Abandoned - Qtown graves remain wrecked five weeks after storm

by Lauren Pattemore - Oct 27, 2023

Five weeks on from Queenstown's state of emergency, headstones at the Queenstown Cemetery remain buried in silt, while logs litter the grounds. 

Dates and messages inscribed on headstones cannot be read, underneath several layers of debris. 

Some 207 plots were hit by the deluge of slash and debris that came down the hillside from the site of Skyline's tree felling works during a rain storm in September. 

One third of the cemetery's grounds were impacted by the event, and patches of grass are now just visible in amongst the debris. In some spots, the tops of headstones can barely be seen, poking up through the silt; likewise a sign for the Tiki Trail.

From above, the view for visitors heading up the new and improved gondola is a sombre one.

Debris still litters the Queenstown Cemetery on Thursday, October 26, 2023.

The day after the rain cleared, and the state of emergency was lifted, the Queenstown Lakes District Council indicated that the cemetery clean would be a priority. 

But clean up has not yet started - it's on pause until the ground above is stabilised.

Diggers have been on the hillside above the cemetery this week, but Skyline has refused to answer questions from Crux on what work is happening.

The QLDC has told Crux that logistics and planning work is underway for restoring the cemetery "in a safe and effective manner".

Once the clean up does begin, 54 headstones will need to be excavated from the debris. 

For now, family members with graves in the impacted area have been able to visit the final resting spots of their relatives, although other areas of the cemetery are open to the public.

The council did hold a blessing ceremony at a safe spot on the grounds on October 5, and affected families were included.

Queenstown local Jon Mitchell says he had a nervous wait initially to see if the graves of his parents were impacted by the flood.

He was relieved that they were not, but with a professional background in disaster management, he is still interested in the situation. It is his view the council should by now already have a good idea of what the residual risk is for the land above the cemetery. 

"I would have thought, having been involved in similar situations before, that they should have a geotech report by now that tells them one way or another, whether the incident has ongoing risk, and if there is an ongoing risk, what they're doing to mitigate that." 

Council has advised Crux today that they have completed a geotech report of the area, and they are comfortable with the degree to which they have kept the community up to date.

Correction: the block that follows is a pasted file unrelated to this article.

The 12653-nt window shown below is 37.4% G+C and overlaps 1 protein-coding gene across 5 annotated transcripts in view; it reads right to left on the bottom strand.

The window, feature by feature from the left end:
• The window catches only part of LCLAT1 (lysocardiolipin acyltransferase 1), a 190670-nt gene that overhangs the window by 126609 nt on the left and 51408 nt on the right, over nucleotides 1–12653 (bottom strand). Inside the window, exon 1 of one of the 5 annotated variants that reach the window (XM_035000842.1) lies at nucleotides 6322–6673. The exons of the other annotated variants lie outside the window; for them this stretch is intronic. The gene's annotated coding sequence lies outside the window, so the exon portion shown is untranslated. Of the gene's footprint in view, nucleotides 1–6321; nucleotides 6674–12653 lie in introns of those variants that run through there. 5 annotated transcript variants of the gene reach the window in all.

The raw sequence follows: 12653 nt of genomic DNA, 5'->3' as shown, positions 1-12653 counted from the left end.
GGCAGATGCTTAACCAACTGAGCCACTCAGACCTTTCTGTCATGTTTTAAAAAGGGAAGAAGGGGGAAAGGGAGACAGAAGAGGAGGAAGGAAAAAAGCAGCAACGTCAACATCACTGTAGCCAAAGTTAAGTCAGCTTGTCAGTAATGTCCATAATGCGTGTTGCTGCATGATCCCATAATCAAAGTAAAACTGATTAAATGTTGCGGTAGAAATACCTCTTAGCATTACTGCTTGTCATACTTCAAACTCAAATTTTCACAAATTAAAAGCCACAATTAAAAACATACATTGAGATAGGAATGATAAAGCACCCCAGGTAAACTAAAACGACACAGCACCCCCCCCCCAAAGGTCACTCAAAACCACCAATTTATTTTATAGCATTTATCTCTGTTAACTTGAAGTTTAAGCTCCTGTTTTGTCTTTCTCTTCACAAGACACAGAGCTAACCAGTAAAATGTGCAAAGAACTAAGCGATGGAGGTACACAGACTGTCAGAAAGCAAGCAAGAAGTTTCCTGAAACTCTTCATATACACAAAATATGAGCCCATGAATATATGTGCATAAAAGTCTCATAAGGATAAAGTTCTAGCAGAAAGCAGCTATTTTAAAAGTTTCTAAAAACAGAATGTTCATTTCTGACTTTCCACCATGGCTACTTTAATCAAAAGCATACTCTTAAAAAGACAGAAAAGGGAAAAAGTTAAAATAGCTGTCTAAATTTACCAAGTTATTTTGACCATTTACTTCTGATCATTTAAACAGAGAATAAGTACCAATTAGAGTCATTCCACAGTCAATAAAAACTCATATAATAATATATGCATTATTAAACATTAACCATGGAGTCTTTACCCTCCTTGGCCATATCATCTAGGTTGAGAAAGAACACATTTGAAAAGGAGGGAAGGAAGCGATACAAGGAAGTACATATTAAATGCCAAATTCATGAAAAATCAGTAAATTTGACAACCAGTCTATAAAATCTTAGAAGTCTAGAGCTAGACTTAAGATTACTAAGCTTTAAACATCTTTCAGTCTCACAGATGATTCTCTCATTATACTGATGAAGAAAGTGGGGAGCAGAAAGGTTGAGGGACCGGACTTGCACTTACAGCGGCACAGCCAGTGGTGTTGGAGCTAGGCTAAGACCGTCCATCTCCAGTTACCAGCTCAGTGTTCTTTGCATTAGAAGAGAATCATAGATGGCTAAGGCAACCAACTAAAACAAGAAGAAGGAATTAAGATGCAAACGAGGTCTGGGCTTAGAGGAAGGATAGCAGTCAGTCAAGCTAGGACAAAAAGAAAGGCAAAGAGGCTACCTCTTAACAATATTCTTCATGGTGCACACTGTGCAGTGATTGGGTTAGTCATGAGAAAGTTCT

However, Mr Mitchell believes that the geotech report should have been made public by now, and this would help give the community confidence in what the council is doing. 

The view of the Queenstown Cemetery from the Skyline gondola, Thursday, October 26, 2023.

The council has publicly released a five-step Queenstown Cemetery Restoration plan. While there are limited timeframes given for when each step is to be completed, the QLDC says it aims to have it all done by "the holiday period".

But Mr Mitchell thinks there should be specific timeframes assigned to each part of the clean-up process. 

The stabilisation of the ground above it is set to be complete by late October, and the QLDC has told Crux today this timeline will be met by Skyline, which is responsible for the land above. 

"Skyline contractors are currently undertaking mitigation activities within the Ben Lomond Reserve," QLDC recovery manager Bill Nicoll says.

"Stabilisation lessens the potential for any additional material coming down into the cemetery, thereby increasing the safety of both restoration workers and those families with impacted plots. It also reassures the wider community who may be concerned about further damage."

However, when it comes to the holiday period full completion deadline, there's less certainty from Mr Nicoll.

"Several factors could impact this timeframe – for example, the complexity of the work, adverse weather, the number of grave items to be collected during excavation, etc.

"More detailed cleaning may still need to take place afterwards, but we fully acknowledge it would be ideal if families visiting over the holidays were able to enter the cemetery. At all times, safety and sensitivity in managing the site is of paramount importance."

QLDC parks officer for cemeteries and heritage Tarsy Koentges is in contact with all impacted plot holders for whom council has contact details, sending them weekly updates. 

She says that the 80 impacted families are naturally upset about the impact of the event on the cemetery, and they have voiced concerns about the potential for further damage due to the ongoing risk posed by the unstable material above the site as well as from contractors on the hillside doing clean-up work.

However, Mr Nicoll says none of the 80 families with relatives in the affected area have expressed concern to council about gravestones being left in silt for an extended period of time.

He says it is important that robust protocols are in place for the contractors undertaking the restoration work to ensure no damage is done to the headstones during the clean up.

Of the 207 plots that were impacted, council records show 44 did not have interments, 33 were unmarked graves and 47 were historical with no plot holder listed.

The council says it has a contact email for anyone who would like to be kept updated on progress at the cemetery.

Main image: Multiple graves and gravestones remain buried by debris and logs more than a month after a severe rain event caused flooding at the Queenstown Cemetery. 


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